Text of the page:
With rising health care costs, we may see worse health outcomes as people delay seeking care and their social needs go unaddressed, and that is a concern for Catholic institutions. When Cardinal Joseph Bernadin spoke about the “consistent ethic of life” in 1983, he did not teach only about the preservation of life; he said that one should also be committed to enhancing the quality of life. We see this ethic reflected in Catholic health care systems advancing the role of palliative care and contributing to important initiatives like value-based care, which encourages economic efficiency by aligning payment with health outcomes for all Medicare-recipient hospitals in the United States.

Evidence-based care

Catholic health care also has a proven record in applying evidence-based care that is holistic in practice, meeting the needs of both the patient and their family, and that leads to a more equitable distribution of health care resources. This care includes improving transportation services for patients, shortening wait times at clinics, finding physicians who can represent the communities they serve, implementing anti-racism clinical practices, and offering help to parents so that situations at home do not deteriorate to the point where child welfare agencies must intervene.

During the early days of the Covid-19 pandemic, Catholic health care led the way by working with both religious and secular institutions, as well as community groups and academic institutions, to ensure equitable care and the distribution of vaccines and other resources. We need to replicate that type of collaboration in other areas of need, including medically underserved rural, urban and frontier communities.

Hot-button political issues should not distract us from the almost 20,000 babies who die every year from birth defects, preterm birth, low birthweight, sudden infant death or complications during pregnancy that could be preventable. As a maternal and child health researcher, I have studied the burden of inadequate prenatal care, which can lead to adverse birth outcomes like preterm birth, low birth weight and death before the age of 1. Approximately 700 women die in the United States each year as a result of pregnancy or its complications, and there exist significant racial and ethnic disparities in pregnancy-related mortality. We need Catholic health care to serve the most vulnerable among us, those who may have high insurance deductibles or may not be able to choose their health care providers. A myopic focus on a few reproductive health procedures ignores broader questions about health care delivery for populations at risk for discrimination, inequity and disengagement.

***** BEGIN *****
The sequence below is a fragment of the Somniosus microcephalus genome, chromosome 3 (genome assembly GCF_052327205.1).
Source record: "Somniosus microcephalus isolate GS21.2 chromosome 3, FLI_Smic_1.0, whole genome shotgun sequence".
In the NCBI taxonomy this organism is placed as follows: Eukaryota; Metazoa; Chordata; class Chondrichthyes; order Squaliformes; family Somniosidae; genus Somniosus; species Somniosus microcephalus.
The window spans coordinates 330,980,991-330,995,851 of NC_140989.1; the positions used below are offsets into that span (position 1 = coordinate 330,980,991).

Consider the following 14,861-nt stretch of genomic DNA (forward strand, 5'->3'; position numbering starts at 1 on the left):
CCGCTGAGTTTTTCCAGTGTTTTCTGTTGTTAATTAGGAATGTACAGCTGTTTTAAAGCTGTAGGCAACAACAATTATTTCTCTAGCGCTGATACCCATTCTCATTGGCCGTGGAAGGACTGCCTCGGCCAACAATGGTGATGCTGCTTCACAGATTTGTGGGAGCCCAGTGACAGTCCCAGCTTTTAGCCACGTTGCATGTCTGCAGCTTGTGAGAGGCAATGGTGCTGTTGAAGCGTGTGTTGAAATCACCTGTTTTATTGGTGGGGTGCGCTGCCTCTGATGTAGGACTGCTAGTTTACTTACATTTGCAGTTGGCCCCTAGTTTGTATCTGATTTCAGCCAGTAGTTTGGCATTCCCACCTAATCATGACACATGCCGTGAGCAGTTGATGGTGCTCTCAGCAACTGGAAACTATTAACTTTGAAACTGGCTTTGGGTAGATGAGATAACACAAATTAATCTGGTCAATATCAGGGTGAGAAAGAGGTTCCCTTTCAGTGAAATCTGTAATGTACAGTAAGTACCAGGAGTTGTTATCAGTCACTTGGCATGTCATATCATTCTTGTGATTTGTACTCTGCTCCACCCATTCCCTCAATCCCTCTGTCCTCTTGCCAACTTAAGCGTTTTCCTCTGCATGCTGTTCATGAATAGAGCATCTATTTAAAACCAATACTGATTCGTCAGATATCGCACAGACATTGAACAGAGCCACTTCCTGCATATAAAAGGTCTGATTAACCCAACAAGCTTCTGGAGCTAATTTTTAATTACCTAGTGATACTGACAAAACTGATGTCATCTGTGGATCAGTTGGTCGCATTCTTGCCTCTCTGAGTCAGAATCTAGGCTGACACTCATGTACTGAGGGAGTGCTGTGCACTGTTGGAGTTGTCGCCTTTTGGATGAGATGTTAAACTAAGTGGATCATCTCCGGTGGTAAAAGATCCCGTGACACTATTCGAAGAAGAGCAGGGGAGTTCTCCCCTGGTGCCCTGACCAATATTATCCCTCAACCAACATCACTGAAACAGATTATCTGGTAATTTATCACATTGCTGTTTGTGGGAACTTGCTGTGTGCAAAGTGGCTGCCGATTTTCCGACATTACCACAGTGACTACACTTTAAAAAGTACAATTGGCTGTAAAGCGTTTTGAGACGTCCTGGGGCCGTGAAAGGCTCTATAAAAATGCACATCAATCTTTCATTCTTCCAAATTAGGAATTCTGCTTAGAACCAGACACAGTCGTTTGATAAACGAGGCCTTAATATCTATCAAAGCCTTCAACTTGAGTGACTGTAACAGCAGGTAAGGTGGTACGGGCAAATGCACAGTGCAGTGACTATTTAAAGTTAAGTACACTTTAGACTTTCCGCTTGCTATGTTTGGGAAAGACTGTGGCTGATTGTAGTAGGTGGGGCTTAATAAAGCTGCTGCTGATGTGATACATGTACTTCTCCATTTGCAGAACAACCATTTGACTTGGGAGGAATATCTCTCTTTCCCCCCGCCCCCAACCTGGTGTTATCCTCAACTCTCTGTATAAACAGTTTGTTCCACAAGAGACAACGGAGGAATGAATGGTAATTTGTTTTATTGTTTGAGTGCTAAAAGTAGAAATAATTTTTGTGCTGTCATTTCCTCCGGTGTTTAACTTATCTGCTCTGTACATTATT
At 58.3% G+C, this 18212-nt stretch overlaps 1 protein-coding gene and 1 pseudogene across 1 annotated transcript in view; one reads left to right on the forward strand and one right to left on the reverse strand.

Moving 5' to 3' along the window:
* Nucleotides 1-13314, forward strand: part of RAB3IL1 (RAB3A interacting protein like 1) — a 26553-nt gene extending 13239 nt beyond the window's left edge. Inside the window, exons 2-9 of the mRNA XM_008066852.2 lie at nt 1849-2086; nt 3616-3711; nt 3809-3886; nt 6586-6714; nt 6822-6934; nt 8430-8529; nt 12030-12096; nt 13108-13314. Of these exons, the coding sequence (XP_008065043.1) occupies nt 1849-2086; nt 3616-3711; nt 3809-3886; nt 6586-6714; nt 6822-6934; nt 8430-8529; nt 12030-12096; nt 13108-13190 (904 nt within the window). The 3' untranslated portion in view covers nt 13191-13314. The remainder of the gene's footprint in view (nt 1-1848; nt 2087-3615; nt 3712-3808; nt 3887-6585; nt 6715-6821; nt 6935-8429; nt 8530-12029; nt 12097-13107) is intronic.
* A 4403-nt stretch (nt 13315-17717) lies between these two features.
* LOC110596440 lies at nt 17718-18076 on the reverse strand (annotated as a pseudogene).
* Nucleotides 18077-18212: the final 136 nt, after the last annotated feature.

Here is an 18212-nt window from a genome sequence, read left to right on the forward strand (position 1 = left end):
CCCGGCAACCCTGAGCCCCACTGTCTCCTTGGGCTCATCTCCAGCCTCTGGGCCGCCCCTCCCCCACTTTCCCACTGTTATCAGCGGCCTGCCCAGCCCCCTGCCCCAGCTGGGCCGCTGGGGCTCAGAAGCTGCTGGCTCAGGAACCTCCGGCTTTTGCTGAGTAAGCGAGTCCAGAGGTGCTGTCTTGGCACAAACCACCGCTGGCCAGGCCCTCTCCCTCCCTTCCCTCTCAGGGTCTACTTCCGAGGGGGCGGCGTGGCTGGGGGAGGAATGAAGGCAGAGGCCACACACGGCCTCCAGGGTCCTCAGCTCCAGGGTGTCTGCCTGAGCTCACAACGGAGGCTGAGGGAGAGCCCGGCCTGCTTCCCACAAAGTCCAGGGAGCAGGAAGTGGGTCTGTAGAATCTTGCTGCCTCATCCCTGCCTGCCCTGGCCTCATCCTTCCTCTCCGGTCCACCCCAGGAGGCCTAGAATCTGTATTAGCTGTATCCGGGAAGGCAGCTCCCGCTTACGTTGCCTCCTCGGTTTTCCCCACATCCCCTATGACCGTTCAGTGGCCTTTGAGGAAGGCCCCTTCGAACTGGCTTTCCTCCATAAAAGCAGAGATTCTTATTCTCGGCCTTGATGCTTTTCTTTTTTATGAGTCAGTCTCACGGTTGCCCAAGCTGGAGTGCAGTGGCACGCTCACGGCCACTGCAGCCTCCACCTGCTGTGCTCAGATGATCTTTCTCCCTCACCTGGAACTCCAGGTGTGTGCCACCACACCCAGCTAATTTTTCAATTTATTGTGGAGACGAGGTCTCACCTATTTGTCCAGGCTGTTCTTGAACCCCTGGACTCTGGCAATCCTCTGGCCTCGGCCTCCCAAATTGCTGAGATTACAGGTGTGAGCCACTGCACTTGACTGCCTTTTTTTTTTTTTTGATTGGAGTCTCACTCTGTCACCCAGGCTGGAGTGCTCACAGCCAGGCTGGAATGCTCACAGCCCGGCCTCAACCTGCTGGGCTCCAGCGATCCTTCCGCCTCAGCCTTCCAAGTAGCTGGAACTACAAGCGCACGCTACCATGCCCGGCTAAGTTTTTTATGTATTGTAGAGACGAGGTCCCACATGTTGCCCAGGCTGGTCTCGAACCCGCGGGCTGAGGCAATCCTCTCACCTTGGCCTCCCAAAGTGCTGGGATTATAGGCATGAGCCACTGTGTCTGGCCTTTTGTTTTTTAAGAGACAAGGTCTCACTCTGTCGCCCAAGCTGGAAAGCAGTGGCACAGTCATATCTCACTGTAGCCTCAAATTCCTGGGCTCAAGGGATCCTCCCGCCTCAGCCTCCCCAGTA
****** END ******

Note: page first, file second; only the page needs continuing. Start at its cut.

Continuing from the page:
Nevertheless, we should take criticism of Catholic health care seriously, and we need people to ask whether Catholic health care is living up to the community’s expectations. So much of the work of ethicists entails resolving challenges when we come from different points of view, and being open to engaging new models. Just as Cardinal Bernardin invited us to be transformational about honoring the dignity of all persons, we need to think more expansively about how to ensure just and equitable care.

Culture war fights around abortion ignore broader questions about health care delivery. Secular and Catholic institutions should instead collaborate on providing just and equitable care (and Catholic institutions may need to do a better job informing people about their work). We do not need to villainize each other or trade or one-liners about what is right or wrong.

Finally, if you are a patient at a Catholic health care facility, or are acting on behalf of a patient, remember that you can request a clinical ethics consultation to answer any questions about particular issues. We ethicists are not here to inhibit discussion. We are here to collaborate on achieving the best possible care.